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Publication numberUS3022207 A
Publication typeGrant
Publication dateFeb 20, 1962
Filing dateFeb 8, 1961
Priority dateFeb 8, 1961
Publication numberUS 3022207 A, US 3022207A, US-A-3022207, US3022207 A, US3022207A
InventorsLang William George
Original AssigneeAbiti Power & Paper Company Lt
Export CitationBiBTeX, EndNote, RefMan
External Links: USPTO, USPTO Assignment, Espacenet
Method of producing decorative wall panels with prefinished score lines
US 3022207 A
Abstract  available in
Previous page
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Claims  available in
Description  (OCR text may contain errors)

Feb. 20, 1962 w LANG 022,207


signor to Abiti Power & Paper Company, Limited,

Iroquois Falls, Ontario, Canada Filed Feb. 8, 1961, Ser. No. 87,795 -3 Claims. (Cl. 154-453) This invention relates to a method of producing decorative wall panels with prefinished score lines.

A substantial quantity of hardboard and plywood with simulated woodgrain appearance is being sold as decorative wall panelling. These panels are being produced through lamination of printed papers or plastic films to the underlying panel surface or through off-set printing of the actual panel surface. To further enhance the wood-like appearance of these products it has been found desirable to groove or score these panels, before or after processing, to imitate the effect of random planks of wood and to minimize the eifect of the joint and nails.

Up to now, this grooving has left much to be desired in that the appearance does not equal that of the flat surface of the board. The appearance given by the grooving is often synthetic. The unsatisfactory appearance is a result of the processes previously used. One method used consists of cutting contoured grooves into the prefinished panel and in this case, the result is unsatisfactory since the core of the underlying material is exposed and since the groove is completely unfinished in contrast to the decorated surface. Attempts have been made to finish this groove line through secondary painting and although good results are sometimes achieved if proper care is taken, this method is undesirable in that a secondary operation is required with added cost. Another process has been used on printed boards and involves prescoring of the original board before painting the undercoating and then printing. The result of this method has also been unsatisfactory in that the score line tends to be absorptive and rougher than the fiat surface and therefore paints poorly in comparison to this surface. These drawbacks can be overcome by special treatment of the score line before or after printing but this again has the drawback of added cost.

In accordance with this invention, a board panel is formed having score line grooves preformed in a surface thereof. An overlay film is applied to such surface. This overlay film comprises a thermoplastic resin and may be a thermoplastic film or may be paper impregnated with thermoplastic resin. The assembly of the board panel and overlay film is passed through a set of nip rolls, including a heated roll contoured to conform with the score line grooves and a backing roll, to laminate the overlay film to said surface and to slit the film centrally of the score line grooves, leaving edges of the overlay which become secured to the sides of the score line grooves.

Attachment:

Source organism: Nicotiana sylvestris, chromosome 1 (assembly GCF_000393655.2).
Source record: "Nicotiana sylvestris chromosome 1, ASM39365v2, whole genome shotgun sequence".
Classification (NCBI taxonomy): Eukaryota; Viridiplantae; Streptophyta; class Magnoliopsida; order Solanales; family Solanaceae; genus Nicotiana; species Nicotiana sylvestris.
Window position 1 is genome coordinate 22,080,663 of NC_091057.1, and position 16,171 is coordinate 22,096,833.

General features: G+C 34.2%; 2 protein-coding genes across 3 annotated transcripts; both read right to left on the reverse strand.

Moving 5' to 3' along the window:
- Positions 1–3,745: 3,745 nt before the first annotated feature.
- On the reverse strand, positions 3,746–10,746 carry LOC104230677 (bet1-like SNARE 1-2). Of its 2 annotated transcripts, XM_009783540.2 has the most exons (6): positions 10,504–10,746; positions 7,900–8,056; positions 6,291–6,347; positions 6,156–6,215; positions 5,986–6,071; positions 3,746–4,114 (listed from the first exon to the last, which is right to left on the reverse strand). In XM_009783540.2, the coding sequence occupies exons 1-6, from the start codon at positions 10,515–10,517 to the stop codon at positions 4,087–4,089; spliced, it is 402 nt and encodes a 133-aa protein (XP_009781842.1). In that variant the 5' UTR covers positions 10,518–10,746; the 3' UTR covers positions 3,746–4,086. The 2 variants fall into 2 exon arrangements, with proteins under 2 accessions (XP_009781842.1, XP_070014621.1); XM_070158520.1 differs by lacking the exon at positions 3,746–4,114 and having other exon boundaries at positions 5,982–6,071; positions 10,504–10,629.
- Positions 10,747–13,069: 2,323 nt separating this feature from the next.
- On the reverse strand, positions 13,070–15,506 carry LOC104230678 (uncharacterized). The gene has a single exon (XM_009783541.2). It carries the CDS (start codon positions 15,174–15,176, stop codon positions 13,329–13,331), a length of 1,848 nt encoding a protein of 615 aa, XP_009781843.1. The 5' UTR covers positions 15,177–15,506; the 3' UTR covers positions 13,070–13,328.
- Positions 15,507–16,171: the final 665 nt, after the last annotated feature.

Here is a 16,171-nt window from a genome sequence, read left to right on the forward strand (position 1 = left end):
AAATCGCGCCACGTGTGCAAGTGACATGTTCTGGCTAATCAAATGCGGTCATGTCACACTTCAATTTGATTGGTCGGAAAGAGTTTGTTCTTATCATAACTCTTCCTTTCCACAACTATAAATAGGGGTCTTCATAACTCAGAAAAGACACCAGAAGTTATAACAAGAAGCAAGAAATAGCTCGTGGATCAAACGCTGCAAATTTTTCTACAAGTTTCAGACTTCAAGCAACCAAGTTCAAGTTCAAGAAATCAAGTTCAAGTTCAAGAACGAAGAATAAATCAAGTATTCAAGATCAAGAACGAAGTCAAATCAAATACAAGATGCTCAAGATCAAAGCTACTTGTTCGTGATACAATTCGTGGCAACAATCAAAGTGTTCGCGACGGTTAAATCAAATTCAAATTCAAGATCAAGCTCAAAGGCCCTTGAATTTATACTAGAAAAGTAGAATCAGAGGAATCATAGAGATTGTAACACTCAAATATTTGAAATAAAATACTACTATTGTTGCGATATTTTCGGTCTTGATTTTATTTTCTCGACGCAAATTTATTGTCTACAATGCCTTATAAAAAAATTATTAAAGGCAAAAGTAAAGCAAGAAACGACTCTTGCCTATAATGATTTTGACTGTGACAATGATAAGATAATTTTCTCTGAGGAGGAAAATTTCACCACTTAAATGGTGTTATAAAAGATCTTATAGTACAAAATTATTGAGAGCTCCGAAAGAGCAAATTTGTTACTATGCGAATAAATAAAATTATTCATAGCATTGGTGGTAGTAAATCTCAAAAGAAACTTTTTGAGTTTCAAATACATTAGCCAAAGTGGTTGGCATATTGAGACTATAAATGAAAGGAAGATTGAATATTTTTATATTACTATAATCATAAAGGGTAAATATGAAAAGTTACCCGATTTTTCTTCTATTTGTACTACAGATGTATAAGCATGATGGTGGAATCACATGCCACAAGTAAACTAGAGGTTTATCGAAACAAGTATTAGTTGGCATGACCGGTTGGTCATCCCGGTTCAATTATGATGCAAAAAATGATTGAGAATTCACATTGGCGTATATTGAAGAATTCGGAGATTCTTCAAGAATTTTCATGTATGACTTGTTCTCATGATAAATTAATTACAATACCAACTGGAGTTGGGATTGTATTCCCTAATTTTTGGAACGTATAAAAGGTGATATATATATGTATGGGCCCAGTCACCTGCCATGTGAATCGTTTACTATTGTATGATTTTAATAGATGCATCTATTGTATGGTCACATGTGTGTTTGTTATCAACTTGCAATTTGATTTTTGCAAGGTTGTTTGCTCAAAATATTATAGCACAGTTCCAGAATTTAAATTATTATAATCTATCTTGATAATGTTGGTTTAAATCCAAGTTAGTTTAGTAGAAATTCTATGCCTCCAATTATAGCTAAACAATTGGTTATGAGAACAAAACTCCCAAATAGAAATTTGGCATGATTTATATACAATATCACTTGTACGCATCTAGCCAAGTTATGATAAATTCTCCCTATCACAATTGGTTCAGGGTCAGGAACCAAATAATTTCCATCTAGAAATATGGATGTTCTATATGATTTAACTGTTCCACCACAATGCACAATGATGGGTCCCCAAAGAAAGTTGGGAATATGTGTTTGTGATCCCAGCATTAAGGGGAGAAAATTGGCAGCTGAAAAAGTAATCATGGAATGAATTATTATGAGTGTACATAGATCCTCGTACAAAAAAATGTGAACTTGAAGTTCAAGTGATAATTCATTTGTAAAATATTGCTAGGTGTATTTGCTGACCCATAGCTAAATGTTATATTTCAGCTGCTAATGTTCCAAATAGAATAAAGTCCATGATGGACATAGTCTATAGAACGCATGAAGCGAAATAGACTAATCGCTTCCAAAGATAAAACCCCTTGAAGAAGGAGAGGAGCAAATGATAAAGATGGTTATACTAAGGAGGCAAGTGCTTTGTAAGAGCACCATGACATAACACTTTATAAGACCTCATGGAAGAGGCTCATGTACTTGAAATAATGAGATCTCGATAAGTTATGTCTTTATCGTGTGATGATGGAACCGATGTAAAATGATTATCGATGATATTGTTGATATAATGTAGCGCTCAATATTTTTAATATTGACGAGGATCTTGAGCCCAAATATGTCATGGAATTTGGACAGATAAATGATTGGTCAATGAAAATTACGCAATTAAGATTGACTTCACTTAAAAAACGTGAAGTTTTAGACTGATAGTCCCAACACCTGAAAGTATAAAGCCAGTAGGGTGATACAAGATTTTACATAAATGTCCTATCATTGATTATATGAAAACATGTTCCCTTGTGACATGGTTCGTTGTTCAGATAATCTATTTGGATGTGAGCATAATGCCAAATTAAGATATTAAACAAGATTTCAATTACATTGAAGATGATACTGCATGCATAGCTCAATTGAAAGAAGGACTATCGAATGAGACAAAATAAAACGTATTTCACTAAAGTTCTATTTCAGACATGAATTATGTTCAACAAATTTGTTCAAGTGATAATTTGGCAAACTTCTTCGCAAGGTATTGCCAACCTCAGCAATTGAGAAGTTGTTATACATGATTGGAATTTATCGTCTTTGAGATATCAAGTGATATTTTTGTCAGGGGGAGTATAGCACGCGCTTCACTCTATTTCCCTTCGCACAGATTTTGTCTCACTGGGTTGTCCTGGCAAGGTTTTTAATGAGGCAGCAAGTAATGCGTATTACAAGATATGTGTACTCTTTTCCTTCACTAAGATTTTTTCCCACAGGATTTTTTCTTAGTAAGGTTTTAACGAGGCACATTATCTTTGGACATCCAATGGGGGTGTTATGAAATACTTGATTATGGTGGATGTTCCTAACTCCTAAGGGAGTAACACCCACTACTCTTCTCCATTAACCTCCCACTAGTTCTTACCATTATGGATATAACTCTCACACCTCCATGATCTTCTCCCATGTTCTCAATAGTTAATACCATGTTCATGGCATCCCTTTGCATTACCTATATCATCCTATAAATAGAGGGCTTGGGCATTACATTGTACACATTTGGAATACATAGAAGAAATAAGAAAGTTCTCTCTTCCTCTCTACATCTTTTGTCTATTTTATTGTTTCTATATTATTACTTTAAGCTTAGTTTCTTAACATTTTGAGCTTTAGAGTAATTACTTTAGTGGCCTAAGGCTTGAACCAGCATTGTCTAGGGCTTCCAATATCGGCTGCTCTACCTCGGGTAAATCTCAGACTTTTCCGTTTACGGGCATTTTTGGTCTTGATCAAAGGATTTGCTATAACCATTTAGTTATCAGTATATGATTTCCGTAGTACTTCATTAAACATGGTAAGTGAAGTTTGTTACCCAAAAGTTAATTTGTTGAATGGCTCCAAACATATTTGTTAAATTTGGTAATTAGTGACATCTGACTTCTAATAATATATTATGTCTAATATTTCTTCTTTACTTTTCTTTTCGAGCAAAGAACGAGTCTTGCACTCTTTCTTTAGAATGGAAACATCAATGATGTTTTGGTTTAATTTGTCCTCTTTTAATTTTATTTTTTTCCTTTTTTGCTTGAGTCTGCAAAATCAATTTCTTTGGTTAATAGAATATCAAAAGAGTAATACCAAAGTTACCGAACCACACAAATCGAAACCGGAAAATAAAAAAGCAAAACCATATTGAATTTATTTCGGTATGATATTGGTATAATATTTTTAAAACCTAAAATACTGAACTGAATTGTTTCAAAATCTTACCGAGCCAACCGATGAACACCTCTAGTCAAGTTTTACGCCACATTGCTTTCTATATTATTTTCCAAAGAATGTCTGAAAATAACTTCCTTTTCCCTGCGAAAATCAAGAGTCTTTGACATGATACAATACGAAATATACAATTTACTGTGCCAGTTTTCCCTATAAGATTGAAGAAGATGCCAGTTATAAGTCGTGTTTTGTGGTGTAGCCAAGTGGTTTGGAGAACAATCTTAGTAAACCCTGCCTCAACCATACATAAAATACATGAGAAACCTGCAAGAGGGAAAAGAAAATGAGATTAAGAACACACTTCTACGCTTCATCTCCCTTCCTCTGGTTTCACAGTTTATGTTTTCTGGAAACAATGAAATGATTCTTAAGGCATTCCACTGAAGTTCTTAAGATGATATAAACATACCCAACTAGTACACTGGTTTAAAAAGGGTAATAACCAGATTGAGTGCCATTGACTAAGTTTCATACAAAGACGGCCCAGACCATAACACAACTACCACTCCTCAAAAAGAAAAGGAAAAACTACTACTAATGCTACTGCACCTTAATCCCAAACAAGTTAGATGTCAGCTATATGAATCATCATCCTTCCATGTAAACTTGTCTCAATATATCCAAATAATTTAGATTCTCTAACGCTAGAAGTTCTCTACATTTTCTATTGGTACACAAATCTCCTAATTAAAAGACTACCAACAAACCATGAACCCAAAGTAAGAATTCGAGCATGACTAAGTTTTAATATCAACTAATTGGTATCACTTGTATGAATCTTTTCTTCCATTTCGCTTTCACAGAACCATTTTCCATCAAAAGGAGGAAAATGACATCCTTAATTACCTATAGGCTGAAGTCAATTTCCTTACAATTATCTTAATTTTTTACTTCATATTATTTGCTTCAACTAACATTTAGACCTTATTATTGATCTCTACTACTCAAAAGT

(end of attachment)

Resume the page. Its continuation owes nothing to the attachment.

In the drawings which illustrate the preferred embodiment of this invention.

FIGURE 1 is an elevation view showing the application of the overlay film to the board panel.

FIGURE 2 is an end view corresponding to FIGURE 1 but showing the metal roll spaced from the overlay film for clarity of illustration.

FIGURE 3 is a detailed view similar to FIGURE 2 but showing the metal roll in operative position.

Referring now to the drawings, FIGURE 1 illustrates a roll of overlay film 11, which is directed past preheater 12 to a set of nip rolls comprising contoured roll 13 and backing roll 14, where it is laminated with scored panel 15.

As will be apparent from FIGURE 2, metal roll 13 has annular ribs 16 shaped to conform with the score line grooves 17 in panel 15. Ribs 16 taper OK to a sharp point 16a capable of slitting the impregnated paper or film which has been applied to the board. Roll 13 is heated so as to soften the thermoplastic resin of film 11 laminating the thermoplastic film 11 to the surface of palrliel 15. The backing roll 14 is preferably a resilient ro FIGURE 3 illustrates the slitting of film 11 by annular ribs 16. It will be noted that film 11 is slit centrally of grooves 17 to leave edges 18 and 19. Portions 2i) and 21 of the film are secured to the sides of groove 17. The board panel is exposed at the bottom of groove 17 between edges 18 and 19, as indicated at 22.

The overlay film can consist entirely of thermoplastic material such as polyvinyl chloride or polyvinyl acetate, polyester, polyvinylidene chloride or polyethylene or alternatively, can be plain or printed paper impregnated with such thermoplastic resin or latex. Where it is desired to print the overlay with wood grain, the thermoplastic film can be printed by means of ordinary offset printing or conventional printing papers can first be printed with wood grain patterns and the paper can then be impregnated with a thermoplastic resin or latex. If desired or necessary, a thermoplastic adhesive can be used with thermoplastic film or even with a non-thermoplastic film such as paper, textiles or metal foil.